Other Planes of There (1964) presents Sun Ra (piano) and his Solar Arkestra once again pushing the boundaries on five Ra originals. The exceedingly experimental works are marked by the performers as much as they are by the compositions. The opening title track is an expansive suite of sounds adhering only to the boundless limits of the combo's sonic canvas. Each soloist is given ample room to propel the piece between the inspired Arkestra interjections, which in turn clears the way for the next one. This isn't exactly call-and-response, however there are correlations between the respective and (at times) disparate juxtapositions. John Gilmore's (tenor sax) maniacal wails are matched by Marshall Allen (oboe) and Danny Davis (alto sax) -- the latter of whom quickly establishes the cut's moody and schizophrenic nature. By contrast, "Sound Spectra/Spec Sket" commences with the percussive pairing of Roger Blank (drums) and Lex Humphries (drums) asserting unified rhythmic patterns that are countered by a compact melody from Walter Miller (trumpet). His regal nuances are tentatively met by Ronnie Boykins (bass) and then Ra, who weave their lines considerately, rather than in a flurry of impassioned abandon. "Sketch" bops freely as Gilmore forges a seemingly straight-ahead tune, until Ra's frenzied and ardent runs overpoweringly steer the number further out. Pat Patrick's (baritone sax) sublime contributions are at the center of "Pleasure," smouldering with a measured and dreamy sense of portents. The long player concludes in much the same way that it began, sporting a full ensemble blowout on "Spiral Galaxy." Granted, the selection is certainly not as abrasive and demanding as later efforts, although there is strident involvement from everyone within the dense arrangement. The brass and reed sections provide emphasis behind an off-kilter and loping waltz backdrop. All the more impressive is how well the material has held up over the decades. Even to seasoned ears, the music is pungent and uninhibited, making Other Planes of There a highly recommended collection.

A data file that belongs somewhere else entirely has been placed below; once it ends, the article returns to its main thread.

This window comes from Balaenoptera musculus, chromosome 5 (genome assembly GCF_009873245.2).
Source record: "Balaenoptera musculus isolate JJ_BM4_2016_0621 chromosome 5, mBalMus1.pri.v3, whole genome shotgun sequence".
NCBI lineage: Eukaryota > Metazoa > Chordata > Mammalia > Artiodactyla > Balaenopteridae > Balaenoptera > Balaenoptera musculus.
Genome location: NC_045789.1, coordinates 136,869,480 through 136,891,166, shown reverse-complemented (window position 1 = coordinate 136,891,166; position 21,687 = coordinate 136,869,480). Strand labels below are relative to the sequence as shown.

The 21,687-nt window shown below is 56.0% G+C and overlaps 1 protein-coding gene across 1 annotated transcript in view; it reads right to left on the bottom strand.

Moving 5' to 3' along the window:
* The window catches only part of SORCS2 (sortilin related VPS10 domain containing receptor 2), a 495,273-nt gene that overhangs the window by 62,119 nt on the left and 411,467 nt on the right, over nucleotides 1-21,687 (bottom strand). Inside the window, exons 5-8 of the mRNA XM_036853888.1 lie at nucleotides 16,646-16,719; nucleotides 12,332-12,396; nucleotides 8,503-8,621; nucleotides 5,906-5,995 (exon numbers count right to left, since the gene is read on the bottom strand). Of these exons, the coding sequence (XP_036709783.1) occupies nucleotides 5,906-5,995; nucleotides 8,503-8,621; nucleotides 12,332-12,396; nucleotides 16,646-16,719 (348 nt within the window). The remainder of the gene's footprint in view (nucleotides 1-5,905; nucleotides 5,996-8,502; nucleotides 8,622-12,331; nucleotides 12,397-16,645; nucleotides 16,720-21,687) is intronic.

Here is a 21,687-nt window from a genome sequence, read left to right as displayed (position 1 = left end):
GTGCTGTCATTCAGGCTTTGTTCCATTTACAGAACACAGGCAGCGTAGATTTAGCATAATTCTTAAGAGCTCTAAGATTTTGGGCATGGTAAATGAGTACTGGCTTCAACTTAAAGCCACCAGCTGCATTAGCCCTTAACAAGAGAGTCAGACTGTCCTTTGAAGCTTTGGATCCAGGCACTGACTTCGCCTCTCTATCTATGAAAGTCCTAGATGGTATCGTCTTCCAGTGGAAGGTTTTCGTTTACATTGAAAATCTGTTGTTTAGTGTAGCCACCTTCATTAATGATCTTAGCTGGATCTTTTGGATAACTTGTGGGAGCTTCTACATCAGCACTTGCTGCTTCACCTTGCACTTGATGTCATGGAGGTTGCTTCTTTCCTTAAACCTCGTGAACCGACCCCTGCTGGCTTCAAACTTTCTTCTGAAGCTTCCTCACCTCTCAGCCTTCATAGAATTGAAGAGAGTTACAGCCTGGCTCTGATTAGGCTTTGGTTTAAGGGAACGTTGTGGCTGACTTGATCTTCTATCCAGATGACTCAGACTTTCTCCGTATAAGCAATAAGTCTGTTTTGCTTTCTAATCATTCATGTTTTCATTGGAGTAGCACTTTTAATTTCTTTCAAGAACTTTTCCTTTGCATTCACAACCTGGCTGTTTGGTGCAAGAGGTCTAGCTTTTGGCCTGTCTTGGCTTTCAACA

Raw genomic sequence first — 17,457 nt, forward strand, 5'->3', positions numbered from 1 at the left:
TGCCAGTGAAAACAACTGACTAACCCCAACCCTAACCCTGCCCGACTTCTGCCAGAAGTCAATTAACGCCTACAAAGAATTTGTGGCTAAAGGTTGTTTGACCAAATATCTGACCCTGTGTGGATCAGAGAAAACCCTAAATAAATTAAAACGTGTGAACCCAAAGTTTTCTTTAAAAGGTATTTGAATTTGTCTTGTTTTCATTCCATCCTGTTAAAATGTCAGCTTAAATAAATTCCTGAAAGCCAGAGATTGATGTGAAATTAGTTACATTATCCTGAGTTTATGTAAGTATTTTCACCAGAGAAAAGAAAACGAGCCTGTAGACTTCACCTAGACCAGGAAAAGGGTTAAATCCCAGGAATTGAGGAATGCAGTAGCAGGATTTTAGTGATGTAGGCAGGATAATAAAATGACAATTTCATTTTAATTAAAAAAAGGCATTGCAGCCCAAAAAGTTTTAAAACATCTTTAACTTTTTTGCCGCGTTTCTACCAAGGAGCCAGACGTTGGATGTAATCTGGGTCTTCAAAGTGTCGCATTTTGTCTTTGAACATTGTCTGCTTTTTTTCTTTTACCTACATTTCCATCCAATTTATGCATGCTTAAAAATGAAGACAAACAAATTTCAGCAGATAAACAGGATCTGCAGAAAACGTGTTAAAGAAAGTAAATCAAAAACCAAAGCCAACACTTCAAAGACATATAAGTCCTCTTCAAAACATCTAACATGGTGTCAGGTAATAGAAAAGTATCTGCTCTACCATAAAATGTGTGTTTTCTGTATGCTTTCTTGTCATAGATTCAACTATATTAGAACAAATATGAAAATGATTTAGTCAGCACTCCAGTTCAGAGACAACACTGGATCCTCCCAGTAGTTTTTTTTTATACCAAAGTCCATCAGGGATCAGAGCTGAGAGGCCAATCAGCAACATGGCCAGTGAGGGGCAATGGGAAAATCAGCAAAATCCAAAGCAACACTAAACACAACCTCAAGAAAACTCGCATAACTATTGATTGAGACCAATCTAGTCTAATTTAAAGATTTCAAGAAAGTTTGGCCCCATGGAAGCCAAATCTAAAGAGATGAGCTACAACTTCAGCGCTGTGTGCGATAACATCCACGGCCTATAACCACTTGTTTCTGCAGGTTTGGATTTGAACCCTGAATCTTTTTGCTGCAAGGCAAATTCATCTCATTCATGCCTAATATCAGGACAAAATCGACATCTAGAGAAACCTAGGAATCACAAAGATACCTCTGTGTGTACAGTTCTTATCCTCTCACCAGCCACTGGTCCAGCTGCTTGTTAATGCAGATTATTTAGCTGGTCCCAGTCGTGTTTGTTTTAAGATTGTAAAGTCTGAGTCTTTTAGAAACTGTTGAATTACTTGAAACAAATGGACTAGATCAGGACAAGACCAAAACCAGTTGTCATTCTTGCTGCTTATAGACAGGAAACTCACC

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AllMusic Review by Lindsay Planer